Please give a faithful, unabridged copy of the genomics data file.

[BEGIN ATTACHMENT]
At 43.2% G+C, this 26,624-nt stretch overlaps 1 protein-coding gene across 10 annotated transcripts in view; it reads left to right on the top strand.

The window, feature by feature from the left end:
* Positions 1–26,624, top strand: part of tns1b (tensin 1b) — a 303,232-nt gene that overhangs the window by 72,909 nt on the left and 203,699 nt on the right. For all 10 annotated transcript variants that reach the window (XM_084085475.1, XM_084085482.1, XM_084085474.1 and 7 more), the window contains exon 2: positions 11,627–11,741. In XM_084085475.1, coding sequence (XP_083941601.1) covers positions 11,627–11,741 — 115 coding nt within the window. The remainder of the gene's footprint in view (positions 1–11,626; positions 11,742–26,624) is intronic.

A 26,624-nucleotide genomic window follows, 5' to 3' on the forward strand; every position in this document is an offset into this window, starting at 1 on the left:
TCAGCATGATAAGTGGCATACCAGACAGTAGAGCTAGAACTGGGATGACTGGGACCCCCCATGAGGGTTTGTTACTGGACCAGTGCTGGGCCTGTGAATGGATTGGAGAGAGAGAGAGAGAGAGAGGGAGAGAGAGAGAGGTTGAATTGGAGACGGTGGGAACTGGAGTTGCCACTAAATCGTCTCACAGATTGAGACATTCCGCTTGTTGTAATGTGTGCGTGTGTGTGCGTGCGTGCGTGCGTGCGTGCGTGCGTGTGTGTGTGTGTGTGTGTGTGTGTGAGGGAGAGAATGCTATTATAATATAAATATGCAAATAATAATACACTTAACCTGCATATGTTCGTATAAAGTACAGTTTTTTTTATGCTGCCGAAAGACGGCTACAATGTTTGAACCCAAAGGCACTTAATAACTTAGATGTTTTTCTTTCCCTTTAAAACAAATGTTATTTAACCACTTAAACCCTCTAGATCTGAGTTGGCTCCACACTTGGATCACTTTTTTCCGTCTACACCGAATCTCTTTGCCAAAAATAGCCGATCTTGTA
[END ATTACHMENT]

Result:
At 43.2% G+C, this 26,624-nt stretch overlaps 1 protein-coding gene across 10 annotated transcripts in view; it reads left to right on the top strand.

The window, feature by feature from the left end:
* Positions 1–26,624, top strand: part of tns1b (tensin 1b) — a 303,232-nt gene that overhangs the window by 72,909 nt on the left and 203,699 nt on the right. For all 10 annotated transcript variants that reach the window (XM_084085475.1, XM_084085482.1, XM_084085474.1 and 7 more), the window contains exon 2: positions 11,627–11,741. In XM_084085475.1, coding sequence (XP_083941601.1) covers positions 11,627–11,741 — 115 coding nt within the window. The remainder of the gene's footprint in view (positions 1–11,626; positions 11,742–26,624) is intronic.

A 26,624-nucleotide genomic window follows, 5' to 3' on the forward strand; every position in this document is an offset into this window, starting at 1 on the left:
TCAGCATGATAAGTGGCATACCAGACAGTAGAGCTAGAACTGGGATGACTGGGACCCCCCATGAGGGTTTGTTACTGGACCAGTGCTGGGCCTGTGAATGGATTGGAGAGAGAGAGAGAGAGAGAGGGAGAGAGAGAGAGGTTGAATTGGAGACGGTGGGAACTGGAGTTGCCACTAAATCGTCTCACAGATTGAGACATTCCGCTTGTTGTAATGTGTGCGTGTGTGTGCGTGCGTGCGTGCGTGCGTGCGTGCGTGTGTGTGTGTGTGTGTGTGTGTGTGAGGGAGAGAATGCTATTATAATATAAATATGCAAATAATAATACACTTAACCTGCATATGTTCGTATAAAGTACAGTTTTTTTTATGCTGCCGAAAGACGGCTACAATGTTTGAACCCAAAGGCACTTAATAACTTAGATGTTTTTCTTTCCCTTTAAAACAAATGTTATTTAACCACTTAAACCCTCTAGATCTGAGTTGGCTCCACACTTGGATCACTTTTTTCCGTCTACACCGAATCTCTTTGCCAAAAATAGCCGATCTTGTA